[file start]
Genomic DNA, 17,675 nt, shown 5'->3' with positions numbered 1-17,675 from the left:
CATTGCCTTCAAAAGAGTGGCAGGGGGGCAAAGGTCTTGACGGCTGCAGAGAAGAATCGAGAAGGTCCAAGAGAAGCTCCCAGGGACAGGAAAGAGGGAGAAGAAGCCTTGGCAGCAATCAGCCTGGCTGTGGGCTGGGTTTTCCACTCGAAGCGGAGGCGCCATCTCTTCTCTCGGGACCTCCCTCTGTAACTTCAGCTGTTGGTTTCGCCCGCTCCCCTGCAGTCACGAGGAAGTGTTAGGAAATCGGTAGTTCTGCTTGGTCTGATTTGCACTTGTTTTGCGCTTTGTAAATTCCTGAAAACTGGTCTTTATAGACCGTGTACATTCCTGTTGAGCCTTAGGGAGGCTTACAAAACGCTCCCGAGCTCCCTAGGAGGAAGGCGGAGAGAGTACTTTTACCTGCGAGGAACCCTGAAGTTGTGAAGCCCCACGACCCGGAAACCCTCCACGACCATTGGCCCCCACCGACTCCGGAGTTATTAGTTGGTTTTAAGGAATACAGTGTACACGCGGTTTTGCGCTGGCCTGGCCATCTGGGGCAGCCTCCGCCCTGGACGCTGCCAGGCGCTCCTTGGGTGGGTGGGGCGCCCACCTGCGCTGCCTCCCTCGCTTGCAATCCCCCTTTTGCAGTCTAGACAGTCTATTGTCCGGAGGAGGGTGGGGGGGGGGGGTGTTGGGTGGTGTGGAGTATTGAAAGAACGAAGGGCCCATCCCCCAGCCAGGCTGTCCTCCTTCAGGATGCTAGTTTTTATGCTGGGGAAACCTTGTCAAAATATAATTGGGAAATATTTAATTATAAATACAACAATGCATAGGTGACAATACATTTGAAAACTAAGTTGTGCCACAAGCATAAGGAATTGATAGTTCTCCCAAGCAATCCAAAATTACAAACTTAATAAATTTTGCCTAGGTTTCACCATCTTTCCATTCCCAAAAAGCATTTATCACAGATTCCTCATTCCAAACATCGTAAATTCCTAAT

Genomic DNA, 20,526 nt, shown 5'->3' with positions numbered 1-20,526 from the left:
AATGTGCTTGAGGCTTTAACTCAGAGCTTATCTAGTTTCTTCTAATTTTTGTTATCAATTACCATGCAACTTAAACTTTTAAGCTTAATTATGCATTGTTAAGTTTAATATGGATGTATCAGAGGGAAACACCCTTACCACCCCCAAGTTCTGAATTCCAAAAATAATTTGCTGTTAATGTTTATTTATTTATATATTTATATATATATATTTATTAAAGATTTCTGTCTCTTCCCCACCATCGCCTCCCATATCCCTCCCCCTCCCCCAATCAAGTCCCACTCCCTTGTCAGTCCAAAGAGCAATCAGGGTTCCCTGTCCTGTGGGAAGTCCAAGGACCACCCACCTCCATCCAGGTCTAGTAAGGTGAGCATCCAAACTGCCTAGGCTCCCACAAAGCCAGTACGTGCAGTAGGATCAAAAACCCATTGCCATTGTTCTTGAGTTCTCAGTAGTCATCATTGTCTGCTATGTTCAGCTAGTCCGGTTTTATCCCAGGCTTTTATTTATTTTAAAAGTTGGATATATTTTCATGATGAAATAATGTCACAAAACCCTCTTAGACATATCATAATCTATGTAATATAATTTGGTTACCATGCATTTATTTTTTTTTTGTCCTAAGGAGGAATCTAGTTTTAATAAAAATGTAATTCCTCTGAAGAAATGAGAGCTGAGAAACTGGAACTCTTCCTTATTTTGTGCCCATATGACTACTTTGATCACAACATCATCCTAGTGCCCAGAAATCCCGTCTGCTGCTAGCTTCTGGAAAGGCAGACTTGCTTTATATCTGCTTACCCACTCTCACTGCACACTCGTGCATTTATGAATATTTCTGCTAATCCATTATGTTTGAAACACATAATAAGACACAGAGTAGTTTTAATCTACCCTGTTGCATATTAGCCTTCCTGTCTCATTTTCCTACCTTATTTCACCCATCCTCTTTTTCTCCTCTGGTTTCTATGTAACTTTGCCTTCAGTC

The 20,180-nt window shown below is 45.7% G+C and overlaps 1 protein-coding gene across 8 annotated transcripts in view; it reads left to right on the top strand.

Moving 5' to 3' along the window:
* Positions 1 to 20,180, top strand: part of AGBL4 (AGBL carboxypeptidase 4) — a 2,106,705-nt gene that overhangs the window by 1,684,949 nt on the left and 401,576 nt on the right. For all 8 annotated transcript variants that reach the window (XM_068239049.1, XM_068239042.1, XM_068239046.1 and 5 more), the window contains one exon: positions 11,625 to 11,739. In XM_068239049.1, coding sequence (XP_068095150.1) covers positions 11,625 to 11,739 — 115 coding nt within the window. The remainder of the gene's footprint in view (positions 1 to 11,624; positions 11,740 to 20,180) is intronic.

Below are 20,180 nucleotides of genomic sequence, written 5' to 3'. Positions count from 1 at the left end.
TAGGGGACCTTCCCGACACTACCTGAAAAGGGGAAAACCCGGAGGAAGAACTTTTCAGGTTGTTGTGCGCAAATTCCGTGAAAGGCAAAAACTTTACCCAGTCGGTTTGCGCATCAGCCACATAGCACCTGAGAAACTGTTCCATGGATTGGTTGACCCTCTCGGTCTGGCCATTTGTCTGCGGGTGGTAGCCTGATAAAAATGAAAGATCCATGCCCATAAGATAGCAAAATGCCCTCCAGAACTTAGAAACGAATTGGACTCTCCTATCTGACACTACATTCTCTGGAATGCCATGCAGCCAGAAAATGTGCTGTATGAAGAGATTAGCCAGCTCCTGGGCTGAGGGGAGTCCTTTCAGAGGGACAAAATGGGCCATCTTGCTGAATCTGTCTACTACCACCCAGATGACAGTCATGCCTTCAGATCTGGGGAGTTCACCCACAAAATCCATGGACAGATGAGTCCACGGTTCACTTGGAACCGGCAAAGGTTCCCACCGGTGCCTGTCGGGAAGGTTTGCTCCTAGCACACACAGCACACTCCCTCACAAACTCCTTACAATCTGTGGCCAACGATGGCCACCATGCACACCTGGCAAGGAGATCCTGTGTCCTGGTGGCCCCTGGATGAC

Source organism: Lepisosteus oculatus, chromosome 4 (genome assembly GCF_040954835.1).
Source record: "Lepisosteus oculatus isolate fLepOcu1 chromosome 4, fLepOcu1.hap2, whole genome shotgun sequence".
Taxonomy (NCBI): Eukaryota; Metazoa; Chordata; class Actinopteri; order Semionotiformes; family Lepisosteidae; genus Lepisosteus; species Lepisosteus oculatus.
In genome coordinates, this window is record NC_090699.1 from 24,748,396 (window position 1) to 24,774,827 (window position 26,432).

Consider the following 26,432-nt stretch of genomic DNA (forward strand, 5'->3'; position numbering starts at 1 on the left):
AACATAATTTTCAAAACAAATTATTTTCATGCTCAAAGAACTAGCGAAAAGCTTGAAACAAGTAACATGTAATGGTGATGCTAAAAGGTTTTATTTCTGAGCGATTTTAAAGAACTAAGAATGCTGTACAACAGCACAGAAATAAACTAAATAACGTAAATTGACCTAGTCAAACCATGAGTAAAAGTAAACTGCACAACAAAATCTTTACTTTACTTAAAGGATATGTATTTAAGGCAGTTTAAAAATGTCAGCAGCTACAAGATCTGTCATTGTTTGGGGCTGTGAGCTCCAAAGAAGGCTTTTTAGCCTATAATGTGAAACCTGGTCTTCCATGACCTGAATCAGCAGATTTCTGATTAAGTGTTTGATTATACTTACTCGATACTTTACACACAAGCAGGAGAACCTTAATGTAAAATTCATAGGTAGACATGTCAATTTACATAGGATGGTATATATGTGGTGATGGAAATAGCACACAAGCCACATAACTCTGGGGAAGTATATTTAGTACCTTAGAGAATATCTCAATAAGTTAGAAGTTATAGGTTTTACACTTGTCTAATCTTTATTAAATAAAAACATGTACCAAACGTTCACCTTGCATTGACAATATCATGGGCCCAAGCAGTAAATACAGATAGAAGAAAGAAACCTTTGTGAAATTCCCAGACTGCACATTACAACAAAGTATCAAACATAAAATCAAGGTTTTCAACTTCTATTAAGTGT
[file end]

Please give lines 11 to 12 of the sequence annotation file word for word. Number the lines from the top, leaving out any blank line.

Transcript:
Source record: "Lepisosteus oculatus isolate fLepOcu1 chromosome 4, fLepOcu1.hap2, whole genome shotgun sequence".
Taxonomy (NCBI): Eukaryota; Metazoa; Chordata; class Actinopteri; order Semionotiformes; family Lepisosteidae; genus Lepisosteus; species Lepisosteus oculatus.